Kīlauea is not erupting. Rates of seismicity, deformation, and gas release have not changed significantly over the past week.

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After magma drained from Pu‘u ‘Ō‘ō on April 30, 2018, the crater was roughly 356 m (1168 ft) deep, with the upper part of the crater flared and the deeper part a narrower cylindrical shaft. Collapses on the crater walls have since enlarged sections of the crater and filled the deepest part with rockfall debris, creating a much different crater geometry—as shown in this comparison of models from May 11, 2018, and March 18, 2019. Today, the deepest portion of the crater is 286 m (938 ft).

Volcano Watch: Kilauea activity update for March 22, 2019

Kīlauea is not erupting. Rates of seismicity, deformation, and gas release have not changed significantly over the past week.

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Volcano Watch: Kilauea activity update for March 15, 2019

Kīlauea is not erupting. Rates of seismicity, deformation, and gas release have not changed significantly over the past week.

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Epicenter of a 5.0 magnitude earthquake which struck at 10:31 a.m. HST Thursday, May 3, 2018. Map via USGS.

USGS reports quake was 5.0 magnitude Thursday morning (May 3)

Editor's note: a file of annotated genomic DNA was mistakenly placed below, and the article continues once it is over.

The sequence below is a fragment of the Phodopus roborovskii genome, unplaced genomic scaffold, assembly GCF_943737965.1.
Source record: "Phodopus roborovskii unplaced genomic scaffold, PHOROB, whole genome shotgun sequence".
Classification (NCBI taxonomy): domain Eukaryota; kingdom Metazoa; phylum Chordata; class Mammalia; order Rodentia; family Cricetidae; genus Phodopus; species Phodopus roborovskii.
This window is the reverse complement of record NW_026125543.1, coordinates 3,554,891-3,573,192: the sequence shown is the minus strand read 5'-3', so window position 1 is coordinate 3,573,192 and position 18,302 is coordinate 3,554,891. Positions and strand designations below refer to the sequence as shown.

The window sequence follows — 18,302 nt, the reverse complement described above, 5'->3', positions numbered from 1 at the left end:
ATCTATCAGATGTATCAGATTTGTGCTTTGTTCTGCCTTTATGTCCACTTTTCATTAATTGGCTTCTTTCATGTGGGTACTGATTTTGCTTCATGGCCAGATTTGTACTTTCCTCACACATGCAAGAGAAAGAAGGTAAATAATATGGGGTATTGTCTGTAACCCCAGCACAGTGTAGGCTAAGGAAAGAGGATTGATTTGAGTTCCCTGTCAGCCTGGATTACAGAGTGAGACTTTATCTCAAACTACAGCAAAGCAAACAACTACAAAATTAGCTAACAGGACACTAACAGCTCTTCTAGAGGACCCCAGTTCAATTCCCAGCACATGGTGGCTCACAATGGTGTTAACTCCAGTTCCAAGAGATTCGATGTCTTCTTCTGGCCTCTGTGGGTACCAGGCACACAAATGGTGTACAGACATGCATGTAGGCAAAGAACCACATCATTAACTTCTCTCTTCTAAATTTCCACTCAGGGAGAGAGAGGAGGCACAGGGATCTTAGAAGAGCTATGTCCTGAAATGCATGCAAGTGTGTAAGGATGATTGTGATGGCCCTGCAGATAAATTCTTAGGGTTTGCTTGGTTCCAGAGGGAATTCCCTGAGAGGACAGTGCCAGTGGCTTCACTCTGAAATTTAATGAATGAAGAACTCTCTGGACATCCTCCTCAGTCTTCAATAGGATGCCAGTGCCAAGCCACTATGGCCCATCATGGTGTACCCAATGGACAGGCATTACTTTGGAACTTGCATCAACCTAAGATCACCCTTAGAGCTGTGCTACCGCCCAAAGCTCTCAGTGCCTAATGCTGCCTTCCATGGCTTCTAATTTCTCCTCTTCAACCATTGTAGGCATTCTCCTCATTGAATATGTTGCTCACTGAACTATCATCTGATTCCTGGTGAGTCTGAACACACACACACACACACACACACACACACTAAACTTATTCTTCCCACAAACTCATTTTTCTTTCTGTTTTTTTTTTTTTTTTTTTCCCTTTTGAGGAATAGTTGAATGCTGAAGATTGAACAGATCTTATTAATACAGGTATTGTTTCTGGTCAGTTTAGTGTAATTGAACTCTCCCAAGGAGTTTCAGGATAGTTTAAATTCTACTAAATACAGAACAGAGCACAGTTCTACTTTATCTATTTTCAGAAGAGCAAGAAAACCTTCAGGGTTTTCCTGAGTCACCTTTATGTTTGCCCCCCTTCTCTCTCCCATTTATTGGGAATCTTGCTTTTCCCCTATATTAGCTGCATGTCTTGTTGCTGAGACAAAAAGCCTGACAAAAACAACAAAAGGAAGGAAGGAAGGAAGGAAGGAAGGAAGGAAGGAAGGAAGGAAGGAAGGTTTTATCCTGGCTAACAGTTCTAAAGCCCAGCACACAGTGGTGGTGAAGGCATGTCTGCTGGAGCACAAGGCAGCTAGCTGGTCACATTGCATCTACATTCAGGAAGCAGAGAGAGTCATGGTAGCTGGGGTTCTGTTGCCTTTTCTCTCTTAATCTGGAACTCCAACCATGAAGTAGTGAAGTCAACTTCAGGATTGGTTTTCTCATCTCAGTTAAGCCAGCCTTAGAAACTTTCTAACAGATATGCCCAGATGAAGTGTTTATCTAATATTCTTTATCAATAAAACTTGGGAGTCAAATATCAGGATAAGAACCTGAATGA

The U.S. Geological Survey’s Hawaiian Volcano Observatory (HVO) recorded a magnitude-5.0 earthquake on Thursday, May 3, 2018, at approximately 10:31 a.m. HST.

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A portion of Hawai‘i Volcanoes National Park is closed due to potential volcanic hazards

Due to the possibility of a new eruption and unstable geologic activity, park management closed 15,688 acres near Kīlauea Volcano’s Pu‘u ‘Ō‘ō vent to the ocean.

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Recent earthquakes in the Puna area as of 10:22 a.m. Wednesday, May 2, 2018. Map via USGS

High rate of quakes continue in Puna as magma moves in east rift zone

According to a Civil Defense briefing early Tuesday, a magma dike, or pathway of rising magma, is making its way down to the lower Puna area past Pahoa-Kalapana Road (Route 130). Residents should prepare in case an eruption forces an evacuation.

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Pu‘u ‘Ō‘ō Crater floor appears to have partially collapsed Monday (April 30)

Monday afternoon (April 30) a thermal webcam on Pu‘u ‘Ō‘ō Crater’s rim shows small explosions as the crater floor collapsed.

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Overflows from the perched lava pond within west pit, a small crater adjacent to the main Pu‘u ‘Ō‘ō crater on Kīlauea Volcano’s East Rift Zone, continue to build up the levees around the pond. The rising level of the perched lava pond during the past month is a sign of the increasing pressure within the magma system beneath Pu‘u ‘Ō‘ō. This overflow, captured by a USGS-Hawaiian Volcano Observatory time-lapse camera, occurred on April 17, 2018. Photo taken Tuesday, April 17, 2018 courtesy of U.S. Geological Survey

Volcano Watch: Do recent changes herald the opening of a new vent on Pu‘u ‘Ō‘ō?

Pu‘u ‘Ō‘ō appears to be at a critical juncture, and USGS Hawaiian Volcano Observatory scientists are closely monitoring it and will provide updates if and when conditions change.

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Volcano Watch: Kilauea activity update for April 5, 2018

This past week, Kīlauea Volcano’s summit lava lake level fluctuated with summit inflation and deflation, ranging about 24–30 m (79–98 ft) below the vent rim.